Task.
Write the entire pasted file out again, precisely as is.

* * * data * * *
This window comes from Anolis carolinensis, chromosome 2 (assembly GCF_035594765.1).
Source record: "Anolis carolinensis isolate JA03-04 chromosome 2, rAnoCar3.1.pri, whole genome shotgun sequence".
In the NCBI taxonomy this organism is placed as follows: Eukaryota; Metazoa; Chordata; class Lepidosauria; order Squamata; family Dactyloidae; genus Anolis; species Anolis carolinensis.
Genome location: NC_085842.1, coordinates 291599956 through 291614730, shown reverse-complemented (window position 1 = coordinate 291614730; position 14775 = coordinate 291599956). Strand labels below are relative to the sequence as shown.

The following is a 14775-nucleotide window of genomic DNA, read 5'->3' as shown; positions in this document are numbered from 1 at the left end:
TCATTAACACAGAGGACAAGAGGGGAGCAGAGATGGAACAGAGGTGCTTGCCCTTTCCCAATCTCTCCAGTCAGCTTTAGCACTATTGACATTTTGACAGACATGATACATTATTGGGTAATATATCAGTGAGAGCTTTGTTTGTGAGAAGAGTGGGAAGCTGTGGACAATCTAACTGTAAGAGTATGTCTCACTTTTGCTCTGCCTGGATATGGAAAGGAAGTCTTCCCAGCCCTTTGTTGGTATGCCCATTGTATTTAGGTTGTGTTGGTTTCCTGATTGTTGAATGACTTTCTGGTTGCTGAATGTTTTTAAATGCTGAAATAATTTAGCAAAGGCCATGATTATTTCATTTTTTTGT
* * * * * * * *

This window comes from Anolis carolinensis, chromosome 2 (assembly GCF_035594765.1).
Source record: "Anolis carolinensis isolate JA03-04 chromosome 2, rAnoCar3.1.pri, whole genome shotgun sequence".
In the NCBI taxonomy this organism is placed as follows: Eukaryota; Metazoa; Chordata; class Lepidosauria; order Squamata; family Dactyloidae; genus Anolis; species Anolis carolinensis.
Genome location: NC_085842.1, coordinates 291599956 through 291614730, shown reverse-complemented (window position 1 = coordinate 291614730; position 14775 = coordinate 291599956). Strand labels below are relative to the sequence as shown.

The following is a 14775-nucleotide window of genomic DNA, read 5'->3' as shown; positions in this document are numbered from 1 at the left end:
TCATTAACACAGAGGACAAGAGGGGAGCAGAGATGGAACAGAGGTGCTTGCCCTTTCCCAATCTCTCCAGTCAGCTTTAGCACTATTGACATTTTGACAGACATGATACATTATTGGGTAATATATCAGTGAGAGCTTTGTTTGTGAGAAGAGTGGGAAGCTGTGGACAATCTAACTGTAAGAGTATGTCTCACTTTTGCTCTGCCTGGATATGGAAAGGAAGTCTTCCCAGCCCTTTGTTGGTATGCCCATTGTATTTAGGTTGTGTTGGTTTCCTGATTGTTGAATGACTTTCTGGTTGCTGAATGTTTTTAAATGCTGAAATAATTTAGCAAAGGCCATGATTATTTCATTTTTTTGT